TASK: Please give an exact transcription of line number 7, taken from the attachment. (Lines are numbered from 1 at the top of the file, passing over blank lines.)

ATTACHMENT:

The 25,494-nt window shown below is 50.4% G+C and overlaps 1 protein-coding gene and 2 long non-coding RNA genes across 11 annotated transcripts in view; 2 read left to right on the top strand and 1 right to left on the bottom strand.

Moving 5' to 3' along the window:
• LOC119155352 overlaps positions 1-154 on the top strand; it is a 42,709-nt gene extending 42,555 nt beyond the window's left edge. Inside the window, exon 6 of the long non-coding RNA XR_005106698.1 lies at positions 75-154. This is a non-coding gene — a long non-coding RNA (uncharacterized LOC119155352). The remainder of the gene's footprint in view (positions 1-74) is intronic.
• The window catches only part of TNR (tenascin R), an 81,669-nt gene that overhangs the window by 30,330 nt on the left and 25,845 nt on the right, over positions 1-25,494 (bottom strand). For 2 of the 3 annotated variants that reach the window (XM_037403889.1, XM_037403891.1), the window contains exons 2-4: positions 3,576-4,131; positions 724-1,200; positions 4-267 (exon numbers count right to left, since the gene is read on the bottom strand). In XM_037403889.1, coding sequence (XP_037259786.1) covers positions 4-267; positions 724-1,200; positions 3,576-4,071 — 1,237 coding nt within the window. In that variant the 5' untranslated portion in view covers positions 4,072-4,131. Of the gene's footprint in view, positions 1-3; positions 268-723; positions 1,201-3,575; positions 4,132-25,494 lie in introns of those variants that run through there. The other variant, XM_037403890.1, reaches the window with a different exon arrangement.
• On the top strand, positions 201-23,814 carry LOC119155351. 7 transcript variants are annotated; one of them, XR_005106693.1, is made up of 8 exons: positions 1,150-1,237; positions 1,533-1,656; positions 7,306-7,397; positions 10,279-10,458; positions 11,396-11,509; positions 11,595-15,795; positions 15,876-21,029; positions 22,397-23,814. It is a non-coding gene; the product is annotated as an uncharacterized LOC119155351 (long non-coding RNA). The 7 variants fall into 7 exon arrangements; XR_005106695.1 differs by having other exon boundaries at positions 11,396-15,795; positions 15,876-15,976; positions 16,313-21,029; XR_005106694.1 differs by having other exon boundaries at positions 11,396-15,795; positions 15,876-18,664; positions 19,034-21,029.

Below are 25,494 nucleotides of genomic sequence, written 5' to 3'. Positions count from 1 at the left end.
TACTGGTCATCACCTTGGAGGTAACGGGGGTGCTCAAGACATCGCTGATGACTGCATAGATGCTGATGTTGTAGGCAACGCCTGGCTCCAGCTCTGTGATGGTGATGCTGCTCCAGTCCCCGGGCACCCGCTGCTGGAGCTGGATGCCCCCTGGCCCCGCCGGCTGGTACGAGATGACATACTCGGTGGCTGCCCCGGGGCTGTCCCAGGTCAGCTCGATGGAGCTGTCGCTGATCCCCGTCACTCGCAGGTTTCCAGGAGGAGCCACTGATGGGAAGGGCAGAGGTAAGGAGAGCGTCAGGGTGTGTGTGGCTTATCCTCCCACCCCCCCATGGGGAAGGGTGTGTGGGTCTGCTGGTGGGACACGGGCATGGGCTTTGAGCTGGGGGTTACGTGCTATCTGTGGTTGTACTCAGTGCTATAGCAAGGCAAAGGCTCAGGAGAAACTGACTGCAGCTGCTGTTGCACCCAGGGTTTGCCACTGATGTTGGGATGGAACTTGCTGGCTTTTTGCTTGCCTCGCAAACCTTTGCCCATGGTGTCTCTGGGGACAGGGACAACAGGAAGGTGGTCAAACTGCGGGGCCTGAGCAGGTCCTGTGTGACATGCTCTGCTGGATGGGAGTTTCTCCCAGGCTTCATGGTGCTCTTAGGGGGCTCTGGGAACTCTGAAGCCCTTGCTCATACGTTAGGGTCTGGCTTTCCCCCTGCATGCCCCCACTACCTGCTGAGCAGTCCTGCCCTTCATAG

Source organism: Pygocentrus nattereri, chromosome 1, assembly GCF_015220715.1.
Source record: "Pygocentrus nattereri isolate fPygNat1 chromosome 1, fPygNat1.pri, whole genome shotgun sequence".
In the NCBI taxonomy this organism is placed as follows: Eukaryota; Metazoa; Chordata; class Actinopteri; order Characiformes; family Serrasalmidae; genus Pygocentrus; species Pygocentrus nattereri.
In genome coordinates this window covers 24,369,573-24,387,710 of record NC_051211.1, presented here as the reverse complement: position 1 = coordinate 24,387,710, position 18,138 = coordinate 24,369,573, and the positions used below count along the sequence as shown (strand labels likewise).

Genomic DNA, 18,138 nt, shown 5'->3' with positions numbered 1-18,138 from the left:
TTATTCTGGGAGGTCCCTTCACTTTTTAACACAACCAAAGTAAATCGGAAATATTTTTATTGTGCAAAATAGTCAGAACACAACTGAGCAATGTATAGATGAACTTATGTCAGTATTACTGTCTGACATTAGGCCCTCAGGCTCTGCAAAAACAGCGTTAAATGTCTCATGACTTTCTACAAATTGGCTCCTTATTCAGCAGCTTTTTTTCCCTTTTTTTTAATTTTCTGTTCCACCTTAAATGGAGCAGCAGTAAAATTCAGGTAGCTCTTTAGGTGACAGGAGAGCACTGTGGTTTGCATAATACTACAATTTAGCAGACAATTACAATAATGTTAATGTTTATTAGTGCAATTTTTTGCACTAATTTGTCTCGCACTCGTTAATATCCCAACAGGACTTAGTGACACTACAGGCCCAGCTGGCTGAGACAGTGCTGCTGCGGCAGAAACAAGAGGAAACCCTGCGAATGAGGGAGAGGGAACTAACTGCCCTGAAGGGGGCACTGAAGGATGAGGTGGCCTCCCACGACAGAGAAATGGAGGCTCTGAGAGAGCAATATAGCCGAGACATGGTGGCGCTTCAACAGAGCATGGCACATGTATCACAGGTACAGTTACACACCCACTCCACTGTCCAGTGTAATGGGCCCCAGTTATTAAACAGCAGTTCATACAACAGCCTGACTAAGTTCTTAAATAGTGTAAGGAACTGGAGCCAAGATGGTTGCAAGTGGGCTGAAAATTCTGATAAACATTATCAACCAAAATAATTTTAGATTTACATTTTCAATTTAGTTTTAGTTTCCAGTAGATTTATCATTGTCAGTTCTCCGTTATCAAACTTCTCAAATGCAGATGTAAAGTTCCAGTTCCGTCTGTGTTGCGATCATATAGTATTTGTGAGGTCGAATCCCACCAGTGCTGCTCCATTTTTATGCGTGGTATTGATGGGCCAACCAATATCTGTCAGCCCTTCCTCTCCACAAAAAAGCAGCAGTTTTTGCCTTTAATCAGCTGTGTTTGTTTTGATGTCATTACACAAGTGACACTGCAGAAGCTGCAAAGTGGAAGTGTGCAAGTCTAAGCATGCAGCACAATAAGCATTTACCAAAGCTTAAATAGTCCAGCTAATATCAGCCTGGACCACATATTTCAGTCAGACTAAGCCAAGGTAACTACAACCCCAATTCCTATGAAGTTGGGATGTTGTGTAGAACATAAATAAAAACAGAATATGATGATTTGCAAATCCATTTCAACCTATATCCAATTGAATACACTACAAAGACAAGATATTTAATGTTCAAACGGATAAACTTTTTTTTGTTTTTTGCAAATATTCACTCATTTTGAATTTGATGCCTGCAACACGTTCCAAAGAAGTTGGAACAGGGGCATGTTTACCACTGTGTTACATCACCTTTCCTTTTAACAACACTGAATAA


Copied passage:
TACTGGTCATCACCTTGGAGGTAACGGGGGTGCTCAAGACATCGCTGATGACTGCATAGATGCTGATGTTGTAGGCAACGCCTGGCTCCAGCTCTGTGATGGTGATGCTGCTCCAGTCCCCGGGCACCCGCTGCTGGAGCTGGATGCCCCCTGGCCCCGCCGGCTGGTACGAGATGACATACTCGGTGGCTGCCCCGGGGCTGTCCCAGGTCAGCTCGATGGAGCTGTCGCTGATCCCCGTCACTCGCAGGTTTCCAGGAGGAGCCACTGATGGGAAGGGCAGAGGTAAGGAGAGCGTCAGGGTGTGTGTGGCTTATCCTCCCACCCCCCCATGGGGAAGGGTGTGTGGGTCTGCTGGTGGGACACGGGCATGGGCTTTGAGCTGGGGGTTACGTGCTATCTGTGGTTGTACTCAGTGCTATAGCAAGGCAAAGGCTCAGGAGAAACTGACTGCAGCTGCTGTTGCACCCAGGGTTTGCCACTGATGTTGGGATGGAACTTGCTGGCTTTTTGCTTGCCTCGCAAACCTTTGCCCATGGTGTCTCTGGGGACAGGGACAACAGGAAGGTGGTCAAACTGCGGGGCCTGAGCAGGTCCTGTGTGACATGCTCTGCTGGATGGGAGTTTCTCCCAGGCTTCATGGTGCTCTTAGGGGGCTCTGGGAACTCTGAAGCCCTTGCTCATACGTTAGGGTCTGGCTTTCCCCCTGCATGCCCCCACTACCTGCTGAGCAGTCCTGCCCTTCATAG